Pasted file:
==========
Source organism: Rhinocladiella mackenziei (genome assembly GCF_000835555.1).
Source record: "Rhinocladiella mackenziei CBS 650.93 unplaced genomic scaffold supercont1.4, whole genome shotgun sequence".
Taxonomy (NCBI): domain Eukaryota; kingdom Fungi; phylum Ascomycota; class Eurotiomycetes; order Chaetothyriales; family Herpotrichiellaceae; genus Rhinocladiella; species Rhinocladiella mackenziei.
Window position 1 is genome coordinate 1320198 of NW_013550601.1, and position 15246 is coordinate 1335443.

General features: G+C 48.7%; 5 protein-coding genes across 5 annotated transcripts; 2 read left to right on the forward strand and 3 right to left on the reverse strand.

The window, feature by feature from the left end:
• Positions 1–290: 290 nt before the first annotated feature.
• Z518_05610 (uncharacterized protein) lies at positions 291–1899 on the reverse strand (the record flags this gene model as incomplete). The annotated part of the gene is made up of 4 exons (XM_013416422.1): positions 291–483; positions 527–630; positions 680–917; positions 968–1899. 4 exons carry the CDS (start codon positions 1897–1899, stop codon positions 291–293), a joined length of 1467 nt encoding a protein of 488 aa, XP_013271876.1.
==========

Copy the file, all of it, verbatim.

Source organism: Rhinocladiella mackenziei (genome assembly GCF_000835555.1).
Source record: "Rhinocladiella mackenziei CBS 650.93 unplaced genomic scaffold supercont1.4, whole genome shotgun sequence".
Taxonomy (NCBI): domain Eukaryota; kingdom Fungi; phylum Ascomycota; class Eurotiomycetes; order Chaetothyriales; family Herpotrichiellaceae; genus Rhinocladiella; species Rhinocladiella mackenziei.
Window position 1 is genome coordinate 1320198 of NW_013550601.1, and position 15246 is coordinate 1335443.

General features: G+C 48.7%; 5 protein-coding genes across 5 annotated transcripts; 2 read left to right on the forward strand and 3 right to left on the reverse strand.

The window, feature by feature from the left end:
• Positions 1–290: 290 nt before the first annotated feature.
• Z518_05610 (uncharacterized protein) lies at positions 291–1899 on the reverse strand (the record flags this gene model as incomplete). The annotated part of the gene is made up of 4 exons (XM_013416422.1): positions 291–483; positions 527–630; positions 680–917; positions 968–1899. 4 exons carry the CDS (start codon positions 1897–1899, stop codon positions 291–293), a joined length of 1467 nt encoding a protein of 488 aa, XP_013271876.1.